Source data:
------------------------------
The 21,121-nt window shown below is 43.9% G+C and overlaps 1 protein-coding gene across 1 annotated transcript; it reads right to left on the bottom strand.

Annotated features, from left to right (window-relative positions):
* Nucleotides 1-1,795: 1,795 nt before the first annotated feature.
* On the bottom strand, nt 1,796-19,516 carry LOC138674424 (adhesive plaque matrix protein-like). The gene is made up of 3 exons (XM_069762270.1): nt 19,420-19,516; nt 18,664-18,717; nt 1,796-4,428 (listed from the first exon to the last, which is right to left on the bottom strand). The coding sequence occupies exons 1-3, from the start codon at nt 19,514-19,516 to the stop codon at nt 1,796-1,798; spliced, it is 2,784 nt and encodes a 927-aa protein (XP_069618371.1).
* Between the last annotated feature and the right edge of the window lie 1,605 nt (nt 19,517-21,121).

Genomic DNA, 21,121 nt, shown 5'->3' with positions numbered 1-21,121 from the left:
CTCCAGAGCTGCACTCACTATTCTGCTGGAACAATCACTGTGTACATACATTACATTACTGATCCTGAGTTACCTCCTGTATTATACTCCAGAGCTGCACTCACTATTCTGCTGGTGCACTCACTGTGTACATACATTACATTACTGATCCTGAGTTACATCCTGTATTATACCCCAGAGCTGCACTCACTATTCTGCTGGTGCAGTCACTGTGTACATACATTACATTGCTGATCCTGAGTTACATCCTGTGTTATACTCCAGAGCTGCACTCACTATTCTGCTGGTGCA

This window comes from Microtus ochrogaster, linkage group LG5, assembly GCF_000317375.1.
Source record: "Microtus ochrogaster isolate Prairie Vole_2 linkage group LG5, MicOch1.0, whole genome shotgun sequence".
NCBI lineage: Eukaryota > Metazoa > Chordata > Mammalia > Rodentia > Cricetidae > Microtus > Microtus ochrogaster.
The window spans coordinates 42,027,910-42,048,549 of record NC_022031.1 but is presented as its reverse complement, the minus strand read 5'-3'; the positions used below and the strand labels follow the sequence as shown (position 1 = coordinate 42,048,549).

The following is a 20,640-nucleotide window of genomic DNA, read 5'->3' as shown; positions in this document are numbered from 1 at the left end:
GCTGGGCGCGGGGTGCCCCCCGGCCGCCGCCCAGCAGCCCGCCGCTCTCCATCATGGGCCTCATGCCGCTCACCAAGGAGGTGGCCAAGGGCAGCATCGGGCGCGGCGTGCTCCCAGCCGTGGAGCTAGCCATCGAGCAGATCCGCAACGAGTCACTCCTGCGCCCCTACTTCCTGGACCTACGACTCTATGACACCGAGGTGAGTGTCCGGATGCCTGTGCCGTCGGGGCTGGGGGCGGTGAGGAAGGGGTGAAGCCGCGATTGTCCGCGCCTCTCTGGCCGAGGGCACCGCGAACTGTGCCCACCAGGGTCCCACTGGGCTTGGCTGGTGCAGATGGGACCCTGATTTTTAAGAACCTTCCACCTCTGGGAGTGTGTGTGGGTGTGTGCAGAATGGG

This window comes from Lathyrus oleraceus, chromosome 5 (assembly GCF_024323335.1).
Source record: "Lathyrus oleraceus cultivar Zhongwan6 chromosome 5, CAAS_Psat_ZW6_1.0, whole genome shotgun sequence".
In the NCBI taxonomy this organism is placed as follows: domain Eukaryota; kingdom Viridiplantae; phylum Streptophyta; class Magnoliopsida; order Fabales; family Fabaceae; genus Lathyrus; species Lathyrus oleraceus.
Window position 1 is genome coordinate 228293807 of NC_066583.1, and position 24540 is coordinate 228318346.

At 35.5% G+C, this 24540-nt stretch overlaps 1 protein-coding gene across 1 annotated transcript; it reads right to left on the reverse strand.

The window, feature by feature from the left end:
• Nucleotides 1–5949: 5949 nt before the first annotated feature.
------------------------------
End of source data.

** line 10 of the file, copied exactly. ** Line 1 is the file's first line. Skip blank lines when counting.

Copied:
NCBI lineage: Eukaryota > Metazoa > Chordata > Mammalia > Rodentia > Cricetidae > Microtus > Microtus ochrogaster.